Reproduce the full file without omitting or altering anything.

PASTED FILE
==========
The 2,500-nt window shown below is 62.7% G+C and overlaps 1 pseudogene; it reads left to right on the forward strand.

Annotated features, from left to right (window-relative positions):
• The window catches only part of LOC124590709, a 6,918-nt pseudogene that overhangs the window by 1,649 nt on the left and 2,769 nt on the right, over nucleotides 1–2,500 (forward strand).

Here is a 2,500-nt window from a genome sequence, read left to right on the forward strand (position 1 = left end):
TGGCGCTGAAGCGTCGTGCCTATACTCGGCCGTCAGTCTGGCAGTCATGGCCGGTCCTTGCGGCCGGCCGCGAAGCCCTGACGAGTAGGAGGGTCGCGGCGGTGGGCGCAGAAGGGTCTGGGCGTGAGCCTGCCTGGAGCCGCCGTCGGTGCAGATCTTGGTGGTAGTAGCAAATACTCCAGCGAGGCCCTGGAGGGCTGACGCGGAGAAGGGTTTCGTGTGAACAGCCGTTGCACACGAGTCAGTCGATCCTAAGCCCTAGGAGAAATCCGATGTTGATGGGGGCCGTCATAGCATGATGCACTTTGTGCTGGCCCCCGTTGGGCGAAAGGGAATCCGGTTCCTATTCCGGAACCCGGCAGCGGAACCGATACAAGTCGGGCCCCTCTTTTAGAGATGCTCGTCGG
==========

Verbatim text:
The 2,500-nt window shown below is 62.7% G+C and overlaps 1 pseudogene; it reads left to right on the forward strand.

Annotated features, from left to right (window-relative positions):
• The window catches only part of LOC124590709, a 6,918-nt pseudogene that overhangs the window by 1,649 nt on the left and 2,769 nt on the right, over nucleotides 1–2,500 (forward strand).

Here is a 2,500-nt window from a genome sequence, read left to right on the forward strand (position 1 = left end):
TGGCGCTGAAGCGTCGTGCCTATACTCGGCCGTCAGTCTGGCAGTCATGGCCGGTCCTTGCGGCCGGCCGCGAAGCCCTGACGAGTAGGAGGGTCGCGGCGGTGGGCGCAGAAGGGTCTGGGCGTGAGCCTGCCTGGAGCCGCCGTCGGTGCAGATCTTGGTGGTAGTAGCAAATACTCCAGCGAGGCCCTGGAGGGCTGACGCGGAGAAGGGTTTCGTGTGAACAGCCGTTGCACACGAGTCAGTCGATCCTAAGCCCTAGGAGAAATCCGATGTTGATGGGGGCCGTCATAGCATGATGCACTTTGTGCTGGCCCCCGTTGGGCGAAAGGGAATCCGGTTCCTATTCCGGAACCCGGCAGCGGAACCGATACAAGTCGGGCCCCTCTTTTAGAGATGCTCGTCGG